Charizard, Bulbasaur and Pikachu. Have you heard of Pokémon GO, the interactive mobile game that’s actually encouraging people to go outside and be a part of society? You most likely have!
Pokémon GO was released in the UK this week and it has had great success. At the same time, we’re experiencing a substantial mental health crisis. 1 out of 4 people in the UK are struggling with a common mental health problem whereas many can’t access treatment. Hence, it’s wonderful to see that Twitter is bursting with people who are convinced that Pokémon GO has a positive impact on their mental health. Especially for people suffering from depression and anxiety.
Real talk - as someone with anxiety/depression, the fact that I've spent most of this weekend outside with friends is unreal. #PokemonGo— HiRez David (@uglycatlady) 10 July 2016
#PokemonGo has already been a better treatment for my depression than anything my doctor prescribed or therapist recommended — Jesseanne Pope (@yourboy_jesse) 11 July 2016
Persuasive technology and all, we need stickiness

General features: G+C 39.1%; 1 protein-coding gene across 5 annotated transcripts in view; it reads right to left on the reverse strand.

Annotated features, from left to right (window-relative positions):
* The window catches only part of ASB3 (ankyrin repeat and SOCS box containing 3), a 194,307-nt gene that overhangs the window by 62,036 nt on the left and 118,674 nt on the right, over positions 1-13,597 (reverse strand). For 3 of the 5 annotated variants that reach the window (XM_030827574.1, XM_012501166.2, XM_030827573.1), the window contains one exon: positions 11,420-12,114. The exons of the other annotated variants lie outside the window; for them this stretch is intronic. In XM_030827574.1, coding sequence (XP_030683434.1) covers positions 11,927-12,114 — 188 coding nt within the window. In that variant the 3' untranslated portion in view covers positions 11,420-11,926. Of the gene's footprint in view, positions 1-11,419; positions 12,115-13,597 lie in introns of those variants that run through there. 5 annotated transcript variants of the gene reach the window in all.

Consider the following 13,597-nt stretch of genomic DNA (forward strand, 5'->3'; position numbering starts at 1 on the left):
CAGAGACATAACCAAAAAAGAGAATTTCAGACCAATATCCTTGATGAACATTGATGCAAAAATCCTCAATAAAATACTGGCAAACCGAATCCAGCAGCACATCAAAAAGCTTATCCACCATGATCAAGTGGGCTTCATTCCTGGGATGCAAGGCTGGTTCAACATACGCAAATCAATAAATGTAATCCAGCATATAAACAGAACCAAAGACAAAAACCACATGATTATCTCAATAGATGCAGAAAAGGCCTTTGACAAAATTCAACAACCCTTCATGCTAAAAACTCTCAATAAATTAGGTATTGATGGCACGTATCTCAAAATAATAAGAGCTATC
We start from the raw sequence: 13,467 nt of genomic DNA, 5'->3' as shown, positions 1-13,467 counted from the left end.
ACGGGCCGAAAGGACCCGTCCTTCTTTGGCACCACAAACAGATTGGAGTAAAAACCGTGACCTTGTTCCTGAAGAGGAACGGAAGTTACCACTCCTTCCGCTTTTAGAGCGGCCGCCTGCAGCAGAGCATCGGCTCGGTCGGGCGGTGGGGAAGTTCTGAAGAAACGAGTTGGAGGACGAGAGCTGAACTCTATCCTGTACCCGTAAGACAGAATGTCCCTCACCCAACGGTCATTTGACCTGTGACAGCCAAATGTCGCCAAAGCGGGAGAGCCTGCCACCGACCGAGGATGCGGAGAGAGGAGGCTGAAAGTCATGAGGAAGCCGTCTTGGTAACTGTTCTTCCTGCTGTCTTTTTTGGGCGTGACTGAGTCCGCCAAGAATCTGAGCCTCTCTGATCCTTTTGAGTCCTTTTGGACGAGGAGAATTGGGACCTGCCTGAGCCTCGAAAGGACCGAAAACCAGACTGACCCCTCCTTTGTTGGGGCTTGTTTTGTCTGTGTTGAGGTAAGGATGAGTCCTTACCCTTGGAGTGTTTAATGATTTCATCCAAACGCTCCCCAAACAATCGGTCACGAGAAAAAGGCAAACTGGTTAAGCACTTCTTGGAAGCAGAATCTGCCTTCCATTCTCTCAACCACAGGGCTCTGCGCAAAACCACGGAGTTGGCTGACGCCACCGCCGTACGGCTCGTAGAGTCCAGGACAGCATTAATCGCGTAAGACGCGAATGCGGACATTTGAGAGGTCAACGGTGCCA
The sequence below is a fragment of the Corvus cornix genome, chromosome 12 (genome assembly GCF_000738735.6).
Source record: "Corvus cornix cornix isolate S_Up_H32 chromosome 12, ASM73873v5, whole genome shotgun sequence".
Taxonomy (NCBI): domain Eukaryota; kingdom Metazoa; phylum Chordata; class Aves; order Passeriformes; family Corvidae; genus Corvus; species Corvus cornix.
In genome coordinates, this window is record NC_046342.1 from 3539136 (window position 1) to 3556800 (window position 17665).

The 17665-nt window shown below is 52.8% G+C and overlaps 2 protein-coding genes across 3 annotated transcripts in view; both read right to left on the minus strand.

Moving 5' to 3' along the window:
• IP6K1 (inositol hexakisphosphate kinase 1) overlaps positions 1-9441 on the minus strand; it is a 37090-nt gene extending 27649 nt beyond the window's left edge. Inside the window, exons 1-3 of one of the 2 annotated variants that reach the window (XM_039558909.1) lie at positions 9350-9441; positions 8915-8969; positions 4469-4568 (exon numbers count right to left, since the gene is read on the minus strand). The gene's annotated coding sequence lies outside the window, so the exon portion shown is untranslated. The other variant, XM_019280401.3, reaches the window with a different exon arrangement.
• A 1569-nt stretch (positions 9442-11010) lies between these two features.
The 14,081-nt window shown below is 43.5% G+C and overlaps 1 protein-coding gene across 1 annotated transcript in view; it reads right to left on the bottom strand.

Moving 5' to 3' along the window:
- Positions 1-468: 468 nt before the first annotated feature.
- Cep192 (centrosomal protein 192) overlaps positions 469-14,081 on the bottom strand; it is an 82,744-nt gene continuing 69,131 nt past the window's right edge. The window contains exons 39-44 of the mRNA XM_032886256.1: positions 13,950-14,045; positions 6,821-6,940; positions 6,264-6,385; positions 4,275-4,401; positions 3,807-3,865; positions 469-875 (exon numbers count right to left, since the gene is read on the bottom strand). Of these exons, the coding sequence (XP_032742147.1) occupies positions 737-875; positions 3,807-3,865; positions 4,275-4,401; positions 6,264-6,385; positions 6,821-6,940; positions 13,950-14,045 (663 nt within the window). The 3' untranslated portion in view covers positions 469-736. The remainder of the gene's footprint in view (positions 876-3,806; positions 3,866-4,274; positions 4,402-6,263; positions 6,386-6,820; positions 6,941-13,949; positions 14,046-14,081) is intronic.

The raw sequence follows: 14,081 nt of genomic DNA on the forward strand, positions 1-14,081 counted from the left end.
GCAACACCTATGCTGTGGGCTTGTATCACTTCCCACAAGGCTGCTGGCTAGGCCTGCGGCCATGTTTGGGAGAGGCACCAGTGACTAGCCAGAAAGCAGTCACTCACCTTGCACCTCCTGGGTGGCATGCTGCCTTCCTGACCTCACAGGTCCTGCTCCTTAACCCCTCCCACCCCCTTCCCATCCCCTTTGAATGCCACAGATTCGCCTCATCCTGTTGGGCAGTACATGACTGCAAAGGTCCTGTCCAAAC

So what can we learn from Pokémon GO? Pokémon GO on its own won’t necessarily cure depression or anxiety. However, it can for some people be a step forward in making healthier life choices and taking care of themselves. The positive effects of getting active and regularly interacting with other people are irrefutable. If it can reduce loneliness and boost one’s self-esteem, it’s worth taking seriously. Who's to say that technology can’t stimulate people to go out?
Perhaps the most important lesson from Pokémon GO is that the focus shouldn't always be on what people should be doing in order to stay healthy. It should be about listening to what people really like. This helps us understand "stickiness" - the factor that relates people to healthy behaviours.
The human aspect
The human aspect in current technologies is too often overlooked. Behaviour doesn't change when you tell someone repeatedly to change his or her behaviour. Do you think the man in this video is happy with his persuasive technology?
We don't think so! Mental health is a serious matter - fun should be allowed while you master your own wellbeing. Perhaps this is a crucial ingredient for getting people to actually create behavioural changes in their life.